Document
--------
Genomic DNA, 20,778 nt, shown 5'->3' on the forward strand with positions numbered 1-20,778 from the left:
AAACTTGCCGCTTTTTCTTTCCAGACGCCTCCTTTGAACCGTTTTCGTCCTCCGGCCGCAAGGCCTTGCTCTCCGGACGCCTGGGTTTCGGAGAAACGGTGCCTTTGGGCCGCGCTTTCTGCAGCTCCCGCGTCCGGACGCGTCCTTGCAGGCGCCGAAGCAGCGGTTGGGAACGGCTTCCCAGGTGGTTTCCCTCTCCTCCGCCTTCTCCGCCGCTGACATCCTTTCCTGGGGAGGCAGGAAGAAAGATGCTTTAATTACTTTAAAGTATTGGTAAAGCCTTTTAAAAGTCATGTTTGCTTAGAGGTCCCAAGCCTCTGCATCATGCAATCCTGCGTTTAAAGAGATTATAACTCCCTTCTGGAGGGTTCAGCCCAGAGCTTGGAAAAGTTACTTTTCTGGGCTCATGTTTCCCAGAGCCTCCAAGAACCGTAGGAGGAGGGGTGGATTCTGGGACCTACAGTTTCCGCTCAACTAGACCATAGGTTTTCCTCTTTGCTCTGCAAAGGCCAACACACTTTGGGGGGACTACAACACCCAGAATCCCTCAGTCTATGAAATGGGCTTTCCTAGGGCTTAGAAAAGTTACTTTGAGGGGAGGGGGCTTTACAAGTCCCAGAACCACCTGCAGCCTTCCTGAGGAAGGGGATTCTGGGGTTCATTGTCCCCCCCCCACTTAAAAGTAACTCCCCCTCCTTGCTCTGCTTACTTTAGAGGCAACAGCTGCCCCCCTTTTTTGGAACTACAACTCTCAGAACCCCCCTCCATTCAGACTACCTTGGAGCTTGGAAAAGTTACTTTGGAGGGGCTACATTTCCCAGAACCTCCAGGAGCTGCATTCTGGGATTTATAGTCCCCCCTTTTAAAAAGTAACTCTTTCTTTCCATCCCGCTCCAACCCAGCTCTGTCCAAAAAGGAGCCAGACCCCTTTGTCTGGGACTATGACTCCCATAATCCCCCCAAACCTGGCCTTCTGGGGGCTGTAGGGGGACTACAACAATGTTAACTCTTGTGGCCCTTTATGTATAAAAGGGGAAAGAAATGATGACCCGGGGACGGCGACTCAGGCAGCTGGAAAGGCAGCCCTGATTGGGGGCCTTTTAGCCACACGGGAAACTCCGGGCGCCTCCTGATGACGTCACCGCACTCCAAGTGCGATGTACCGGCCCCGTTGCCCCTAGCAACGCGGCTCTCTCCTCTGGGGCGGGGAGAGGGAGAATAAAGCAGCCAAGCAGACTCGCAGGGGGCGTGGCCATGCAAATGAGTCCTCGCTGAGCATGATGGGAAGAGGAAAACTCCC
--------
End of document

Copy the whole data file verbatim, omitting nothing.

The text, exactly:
Genomic DNA, 20,778 nt, shown 5'->3' on the forward strand with positions numbered 1-20,778 from the left:
AAACTTGCCGCTTTTTCTTTCCAGACGCCTCCTTTGAACCGTTTTCGTCCTCCGGCCGCAAGGCCTTGCTCTCCGGACGCCTGGGTTTCGGAGAAACGGTGCCTTTGGGCCGCGCTTTCTGCAGCTCCCGCGTCCGGACGCGTCCTTGCAGGCGCCGAAGCAGCGGTTGGGAACGGCTTCCCAGGTGGTTTCCCTCTCCTCCGCCTTCTCCGCCGCTGACATCCTTTCCTGGGGAGGCAGGAAGAAAGATGCTTTAATTACTTTAAAGTATTGGTAAAGCCTTTTAAAAGTCATGTTTGCTTAGAGGTCCCAAGCCTCTGCATCATGCAATCCTGCGTTTAAAGAGATTATAACTCCCTTCTGGAGGGTTCAGCCCAGAGCTTGGAAAAGTTACTTTTCTGGGCTCATGTTTCCCAGAGCCTCCAAGAACCGTAGGAGGAGGGGTGGATTCTGGGACCTACAGTTTCCGCTCAACTAGACCATAGGTTTTCCTCTTTGCTCTGCAAAGGCCAACACACTTTGGGGGGACTACAACACCCAGAATCCCTCAGTCTATGAAATGGGCTTTCCTAGGGCTTAGAAAAGTTACTTTGAGGGGAGGGGGCTTTACAAGTCCCAGAACCACCTGCAGCCTTCCTGAGGAAGGGGATTCTGGGGTTCATTGTCCCCCCCCCACTTAAAAGTAACTCCCCCTCCTTGCTCTGCTTACTTTAGAGGCAACAGCTGCCCCCCTTTTTTGGAACTACAACTCTCAGAACCCCCCTCCATTCAGACTACCTTGGAGCTTGGAAAAGTTACTTTGGAGGGGCTACATTTCCCAGAACCTCCAGGAGCTGCATTCTGGGATTTATAGTCCCCCCTTTTAAAAAGTAACTCTTTCTTTCCATCCCGCTCCAACCCAGCTCTGTCCAAAAAGGAGCCAGACCCCTTTGTCTGGGACTATGACTCCCATAATCCCCCCAAACCTGGCCTTCTGGGGGCTGTAGGGGGACTACAACAATGTTAACTCTTGTGGCCCTTTATGTATAAAAGGGGAAAGAAATGATGACCCGGGGACGGCGACTCAGGCAGCTGGAAAGGCAGCCCTGATTGGGGGCCTTTTAGCCACACGGGAAACTCCGGGCGCCTCCTGATGACGTCACCGCACTCCAAGTGCGATGTACCGGCCCCGTTGCCCCTAGCAACGCGGCTCTCTCCTCTGGGGCGGGGAGAGGGAGAATAAAGCAGCCAAGCAGACTCGCAGGGGGCGTGGCCATGCAAATGAGTCCTCGCTGAGCATGATGGGAAGAGGAAAACTCCC